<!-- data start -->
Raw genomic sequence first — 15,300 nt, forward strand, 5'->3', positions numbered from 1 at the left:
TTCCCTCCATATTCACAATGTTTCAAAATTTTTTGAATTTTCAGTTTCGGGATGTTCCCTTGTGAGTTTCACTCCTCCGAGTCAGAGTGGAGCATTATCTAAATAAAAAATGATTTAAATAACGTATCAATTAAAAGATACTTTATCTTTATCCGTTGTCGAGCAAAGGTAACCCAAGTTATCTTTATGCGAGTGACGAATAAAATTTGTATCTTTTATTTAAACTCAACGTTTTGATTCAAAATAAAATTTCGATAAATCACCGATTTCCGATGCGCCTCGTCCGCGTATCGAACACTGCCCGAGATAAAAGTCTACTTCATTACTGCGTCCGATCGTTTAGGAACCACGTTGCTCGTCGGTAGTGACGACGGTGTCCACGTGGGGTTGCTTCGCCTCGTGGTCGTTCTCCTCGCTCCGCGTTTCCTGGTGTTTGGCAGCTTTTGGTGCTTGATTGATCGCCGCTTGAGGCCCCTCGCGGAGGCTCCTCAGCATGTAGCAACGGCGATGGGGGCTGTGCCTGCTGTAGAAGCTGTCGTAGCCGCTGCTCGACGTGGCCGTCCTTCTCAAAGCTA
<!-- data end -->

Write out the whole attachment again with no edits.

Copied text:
Raw genomic sequence first — 15,300 nt, forward strand, 5'->3', positions numbered from 1 at the left:
TTCCCTCCATATTCACAATGTTTCAAAATTTTTTGAATTTTCAGTTTCGGGATGTTCCCTTGTGAGTTTCACTCCTCCGAGTCAGAGTGGAGCATTATCTAAATAAAAAATGATTTAAATAACGTATCAATTAAAAGATACTTTATCTTTATCCGTTGTCGAGCAAAGGTAACCCAAGTTATCTTTATGCGAGTGACGAATAAAATTTGTATCTTTTATTTAAACTCAACGTTTTGATTCAAAATAAAATTTCGATAAATCACCGATTTCCGATGCGCCTCGTCCGCGTATCGAACACTGCCCGAGATAAAAGTCTACTTCATTACTGCGTCCGATCGTTTAGGAACCACGTTGCTCGTCGGTAGTGACGACGGTGTCCACGTGGGGTTGCTTCGCCTCGTGGTCGTTCTCCTCGCTCCGCGTTTCCTGGTGTTTGGCAGCTTTTGGTGCTTGATTGATCGCCGCTTGAGGCCCCTCGCGGAGGCTCCTCAGCATGTAGCAACGGCGATGGGGGCTGTGCCTGCTGTAGAAGCTGTCGTAGCCGCTGCTCGACGTGGCCGTCCTTCTCAAAGCTA